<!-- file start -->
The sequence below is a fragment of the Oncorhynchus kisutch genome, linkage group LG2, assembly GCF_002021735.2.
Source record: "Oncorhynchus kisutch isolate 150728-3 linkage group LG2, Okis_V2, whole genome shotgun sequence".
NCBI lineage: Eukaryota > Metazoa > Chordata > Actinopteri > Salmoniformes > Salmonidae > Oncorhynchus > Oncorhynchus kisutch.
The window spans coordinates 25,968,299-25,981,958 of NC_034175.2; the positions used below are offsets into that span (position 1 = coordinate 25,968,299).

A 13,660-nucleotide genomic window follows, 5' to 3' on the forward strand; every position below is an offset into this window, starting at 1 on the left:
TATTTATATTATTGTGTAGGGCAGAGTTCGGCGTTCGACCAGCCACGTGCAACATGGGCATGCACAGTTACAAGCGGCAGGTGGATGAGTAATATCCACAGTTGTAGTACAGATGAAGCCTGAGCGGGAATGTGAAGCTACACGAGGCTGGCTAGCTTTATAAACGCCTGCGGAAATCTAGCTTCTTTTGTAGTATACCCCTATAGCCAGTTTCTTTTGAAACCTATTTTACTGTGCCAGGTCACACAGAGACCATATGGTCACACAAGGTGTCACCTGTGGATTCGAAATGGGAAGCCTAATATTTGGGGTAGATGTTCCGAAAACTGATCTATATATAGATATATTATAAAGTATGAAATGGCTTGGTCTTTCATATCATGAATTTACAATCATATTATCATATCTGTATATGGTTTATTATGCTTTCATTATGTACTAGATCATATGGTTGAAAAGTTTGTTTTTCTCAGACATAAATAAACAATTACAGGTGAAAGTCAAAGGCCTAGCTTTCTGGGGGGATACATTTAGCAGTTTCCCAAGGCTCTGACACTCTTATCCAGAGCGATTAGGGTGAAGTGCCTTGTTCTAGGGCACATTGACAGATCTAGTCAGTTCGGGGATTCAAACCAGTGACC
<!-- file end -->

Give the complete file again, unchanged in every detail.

The sequence below is a fragment of the Oncorhynchus kisutch genome, linkage group LG2, assembly GCF_002021735.2.
Source record: "Oncorhynchus kisutch isolate 150728-3 linkage group LG2, Okis_V2, whole genome shotgun sequence".
NCBI lineage: Eukaryota > Metazoa > Chordata > Actinopteri > Salmoniformes > Salmonidae > Oncorhynchus > Oncorhynchus kisutch.
The window spans coordinates 25,968,299-25,981,958 of NC_034175.2; the positions used below are offsets into that span (position 1 = coordinate 25,968,299).

A 13,660-nucleotide genomic window follows, 5' to 3' on the forward strand; every position below is an offset into this window, starting at 1 on the left:
TATTTATATTATTGTGTAGGGCAGAGTTCGGCGTTCGACCAGCCACGTGCAACATGGGCATGCACAGTTACAAGCGGCAGGTGGATGAGTAATATCCACAGTTGTAGTACAGATGAAGCCTGAGCGGGAATGTGAAGCTACACGAGGCTGGCTAGCTTTATAAACGCCTGCGGAAATCTAGCTTCTTTTGTAGTATACCCCTATAGCCAGTTTCTTTTGAAACCTATTTTACTGTGCCAGGTCACACAGAGACCATATGGTCACACAAGGTGTCACCTGTGGATTCGAAATGGGAAGCCTAATATTTGGGGTAGATGTTCCGAAAACTGATCTATATATAGATATATTATAAAGTATGAAATGGCTTGGTCTTTCATATCATGAATTTACAATCATATTATCATATCTGTATATGGTTTATTATGCTTTCATTATGTACTAGATCATATGGTTGAAAAGTTTGTTTTTCTCAGACATAAATAAACAATTACAGGTGAAAGTCAAAGGCCTAGCTTTCTGGGGGGATACATTTAGCAGTTTCCCAAGGCTCTGACACTCTTATCCAGAGCGATTAGGGTGAAGTGCCTTGTTCTAGGGCACATTGACAGATCTAGTCAGTTCGGGGATTCAAACCAGTGACC